Nav: Home

WSU geologist uses satellite imagery to study surface water quality within Ohio River watershed

January 06, 2005

A Wright State University research scientist is using satellite imagery to evaluate water quality within the streams and rivers of the Ohio River watershed.

Abinash Agrawal, Ph.D., an associate professor in the Department of Geological Sciences, recently received a $20,000 grant from NASA as part of the a $39,000 project that began in late 2003.

"This is a new field of remote sensing that uses satellite pictures to examine land surfaces and land-use patterns within the Ohio River watershed, which includes large portions of Ohio, Indiana and Kentucky," explained Agrawal, whose training encompasses geochemistry and environmental engineering. The study includes the urban areas of Dayton, Columbus, Cincinnati and Louisville.

Agrawal said the satellite photos are a powerful tool to examine the water quality in streams, lakes and rivers because the area involved totals more than 200,000 square miles. "This would take hundreds of people and cost millions of dollars without the use of this space-age technology," he said.

The Wright State geologist said the goal of the research is "to analyze the cause-and- effect relationship between land use and stream water quality in the watershed. We want to examine how human activity (which includes urbanization, agricultural expansion and deforestation) affects the quality of stream water."

A faculty member since 1995, Agrawal has 15 years of experience in studying wetlands, water quality and groundwater contamination. He became involved in this project during a recent sabbatical research opportunity at NASA's Stennis Space Center in Mississippi. The grant from NASA is through the Ohio Space Grant Consortium.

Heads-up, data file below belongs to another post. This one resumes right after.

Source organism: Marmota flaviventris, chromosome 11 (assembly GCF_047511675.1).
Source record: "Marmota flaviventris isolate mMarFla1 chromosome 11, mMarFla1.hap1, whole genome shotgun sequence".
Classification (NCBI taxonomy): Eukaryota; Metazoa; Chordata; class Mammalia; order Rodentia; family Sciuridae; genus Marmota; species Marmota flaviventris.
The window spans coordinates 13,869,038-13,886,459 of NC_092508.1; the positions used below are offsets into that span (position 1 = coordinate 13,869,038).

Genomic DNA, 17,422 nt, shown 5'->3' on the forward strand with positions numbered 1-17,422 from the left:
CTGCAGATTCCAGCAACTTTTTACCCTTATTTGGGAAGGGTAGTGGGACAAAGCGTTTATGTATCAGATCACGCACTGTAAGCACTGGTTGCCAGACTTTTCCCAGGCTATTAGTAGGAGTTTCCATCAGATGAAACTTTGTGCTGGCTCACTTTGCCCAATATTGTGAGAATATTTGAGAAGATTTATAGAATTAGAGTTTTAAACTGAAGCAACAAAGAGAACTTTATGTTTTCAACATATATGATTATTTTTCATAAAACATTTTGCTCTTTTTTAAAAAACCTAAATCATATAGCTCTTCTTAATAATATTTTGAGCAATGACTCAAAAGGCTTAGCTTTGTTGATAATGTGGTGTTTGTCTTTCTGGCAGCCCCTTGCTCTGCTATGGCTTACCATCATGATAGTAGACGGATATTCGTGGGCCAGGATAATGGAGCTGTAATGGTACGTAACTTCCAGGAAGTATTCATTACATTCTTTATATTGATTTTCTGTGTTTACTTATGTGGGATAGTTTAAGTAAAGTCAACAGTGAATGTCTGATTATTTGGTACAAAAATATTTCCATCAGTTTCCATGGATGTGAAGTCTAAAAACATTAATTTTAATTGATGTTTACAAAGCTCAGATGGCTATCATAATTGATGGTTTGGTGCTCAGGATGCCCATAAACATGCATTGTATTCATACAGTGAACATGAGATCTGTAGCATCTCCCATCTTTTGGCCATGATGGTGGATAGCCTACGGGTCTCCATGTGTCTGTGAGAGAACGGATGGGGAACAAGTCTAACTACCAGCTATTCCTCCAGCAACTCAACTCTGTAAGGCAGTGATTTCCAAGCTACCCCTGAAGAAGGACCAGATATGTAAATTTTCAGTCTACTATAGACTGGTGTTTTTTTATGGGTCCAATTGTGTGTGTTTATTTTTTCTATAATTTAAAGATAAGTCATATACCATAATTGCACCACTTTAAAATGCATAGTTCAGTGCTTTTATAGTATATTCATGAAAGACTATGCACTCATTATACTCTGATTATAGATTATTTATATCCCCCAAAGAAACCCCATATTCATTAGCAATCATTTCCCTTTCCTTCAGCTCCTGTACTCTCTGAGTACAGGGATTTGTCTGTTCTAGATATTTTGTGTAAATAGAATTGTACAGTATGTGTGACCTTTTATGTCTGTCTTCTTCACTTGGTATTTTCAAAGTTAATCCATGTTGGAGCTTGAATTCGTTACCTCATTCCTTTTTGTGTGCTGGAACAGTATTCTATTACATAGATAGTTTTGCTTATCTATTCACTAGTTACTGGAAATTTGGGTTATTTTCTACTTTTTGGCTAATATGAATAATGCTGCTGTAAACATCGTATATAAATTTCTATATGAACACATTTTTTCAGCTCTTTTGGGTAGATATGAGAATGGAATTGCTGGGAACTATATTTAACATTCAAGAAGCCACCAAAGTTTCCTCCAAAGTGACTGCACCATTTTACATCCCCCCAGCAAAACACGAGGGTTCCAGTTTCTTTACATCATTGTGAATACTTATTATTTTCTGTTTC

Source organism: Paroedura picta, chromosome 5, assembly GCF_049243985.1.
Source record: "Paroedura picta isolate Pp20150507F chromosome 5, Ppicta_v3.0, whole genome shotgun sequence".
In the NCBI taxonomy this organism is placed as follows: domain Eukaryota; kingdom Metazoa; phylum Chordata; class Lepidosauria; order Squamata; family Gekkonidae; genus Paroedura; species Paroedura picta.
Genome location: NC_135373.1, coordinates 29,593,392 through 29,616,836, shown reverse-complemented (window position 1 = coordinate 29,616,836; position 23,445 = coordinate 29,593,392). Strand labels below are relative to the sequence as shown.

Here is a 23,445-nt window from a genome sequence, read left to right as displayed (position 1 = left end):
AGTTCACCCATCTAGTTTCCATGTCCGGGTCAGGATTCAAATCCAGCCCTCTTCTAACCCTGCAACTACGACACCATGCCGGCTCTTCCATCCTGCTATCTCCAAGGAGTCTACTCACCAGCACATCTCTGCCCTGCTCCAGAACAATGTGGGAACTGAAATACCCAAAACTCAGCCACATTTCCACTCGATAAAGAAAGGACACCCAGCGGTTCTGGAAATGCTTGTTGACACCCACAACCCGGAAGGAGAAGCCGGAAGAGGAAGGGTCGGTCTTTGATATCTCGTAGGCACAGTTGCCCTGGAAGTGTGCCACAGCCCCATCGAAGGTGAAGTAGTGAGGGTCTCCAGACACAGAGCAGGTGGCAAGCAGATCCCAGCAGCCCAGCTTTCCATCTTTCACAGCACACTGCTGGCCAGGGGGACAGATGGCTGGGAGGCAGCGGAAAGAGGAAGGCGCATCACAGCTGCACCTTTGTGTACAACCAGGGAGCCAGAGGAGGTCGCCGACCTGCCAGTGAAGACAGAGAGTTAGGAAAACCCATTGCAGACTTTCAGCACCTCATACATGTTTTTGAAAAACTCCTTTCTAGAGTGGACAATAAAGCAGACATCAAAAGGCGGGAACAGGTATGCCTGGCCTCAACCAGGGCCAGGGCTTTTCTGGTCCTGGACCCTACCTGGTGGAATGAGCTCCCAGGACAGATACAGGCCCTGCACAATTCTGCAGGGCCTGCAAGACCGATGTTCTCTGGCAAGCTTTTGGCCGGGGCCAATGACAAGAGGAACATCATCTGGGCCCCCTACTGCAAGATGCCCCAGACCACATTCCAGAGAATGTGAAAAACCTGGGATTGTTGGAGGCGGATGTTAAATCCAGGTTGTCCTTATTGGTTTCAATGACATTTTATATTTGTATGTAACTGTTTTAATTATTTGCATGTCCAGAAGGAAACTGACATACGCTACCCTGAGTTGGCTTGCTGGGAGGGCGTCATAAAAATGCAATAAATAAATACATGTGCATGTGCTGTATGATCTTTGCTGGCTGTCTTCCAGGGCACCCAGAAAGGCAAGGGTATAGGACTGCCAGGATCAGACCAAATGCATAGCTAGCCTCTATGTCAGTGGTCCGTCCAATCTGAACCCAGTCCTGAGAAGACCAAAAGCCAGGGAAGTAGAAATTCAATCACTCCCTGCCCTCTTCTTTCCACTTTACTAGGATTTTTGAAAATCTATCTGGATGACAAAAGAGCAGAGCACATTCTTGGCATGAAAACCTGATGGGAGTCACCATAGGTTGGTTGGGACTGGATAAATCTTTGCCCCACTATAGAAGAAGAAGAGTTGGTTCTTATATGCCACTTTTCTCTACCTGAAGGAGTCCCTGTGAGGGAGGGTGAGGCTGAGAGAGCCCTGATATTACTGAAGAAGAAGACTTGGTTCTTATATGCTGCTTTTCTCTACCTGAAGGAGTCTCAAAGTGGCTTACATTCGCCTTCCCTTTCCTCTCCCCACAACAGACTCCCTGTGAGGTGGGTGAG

-end-


Wright State University

Related Water Quality Articles:

Study quantifies effect of 'legacy phosphorus' in reduced water quality
For decades, phosphorous has accumulated in Wisconsin soils. Though farmers have taken steps to reduce the quantity of the agricultural nutrient applied to and running off their fields, a new study from the University of Wisconsin-Madison reveals that a 'legacy' of abundant soil phosphorus in the Yahara watershed of Southern Wisconsin has a large, direct and long-lasting impact on water quality.
New standards for better water quality in Europe
The European Water Framework Directive (WFD) is due to be revised by 2019.
Investigating the impact of 'legacy sediments' on water quality
University of Delaware researcher Shreeram Inamdar has been awarded a $499,500 grant from the US Department of Agriculture (USDA) to determine if stream-bank legacy sediments are significant sources of nutrients to surface waters and how they may influence microbial processes and nutrient cycling in aquatic ecosystems.
Adaptive management of soil conservation is essential to improving water quality
The quality of our rivers and lakes could be placed under pressure from harmful levels of soluble phosphorus, despite well-intended measures to reduce soil erosion and better manage and conserve farmland for crop production, a new study shows.
Big data approach to water quality applied at shale drilling sites
A computer program is diving deep into water quality data from Pennsylvania, helping scientists detect potential environmental impacts of Marcellus Shale gas drilling.
More Water Quality News and Water Quality Current Events

Best Science Podcasts 2019

We have hand picked the best science podcasts for 2019. Sit back and enjoy new science podcasts updated daily from your favorite science news services and scientists.
Now Playing: TED Radio Hour

Teaching For Better Humans
More than test scores or good grades — what do kids need to prepare them for the future? This hour, guest host Manoush Zomorodi and TED speakers explore how to help children grow into better humans, in and out of the classroom. Guests include educators Olympia Della Flora and Liz Kleinrock, psychologist Thomas Curran, and writer Jacqueline Woodson.
Now Playing: Science for the People

#535 Superior
Apologies for the delay getting this week's episode out! A technical glitch slowed us down, but all is once again well. This week, we look at the often troubling intertwining of science and race: its long history, its ability to persist even during periods of disrepute, and the current forms it takes as it resurfaces, leveraging the internet and nationalism to buoy itself. We speak with Angela Saini, independent journalist and author of the new book "Superior: The Return of Race Science", about where race science went and how it's coming back.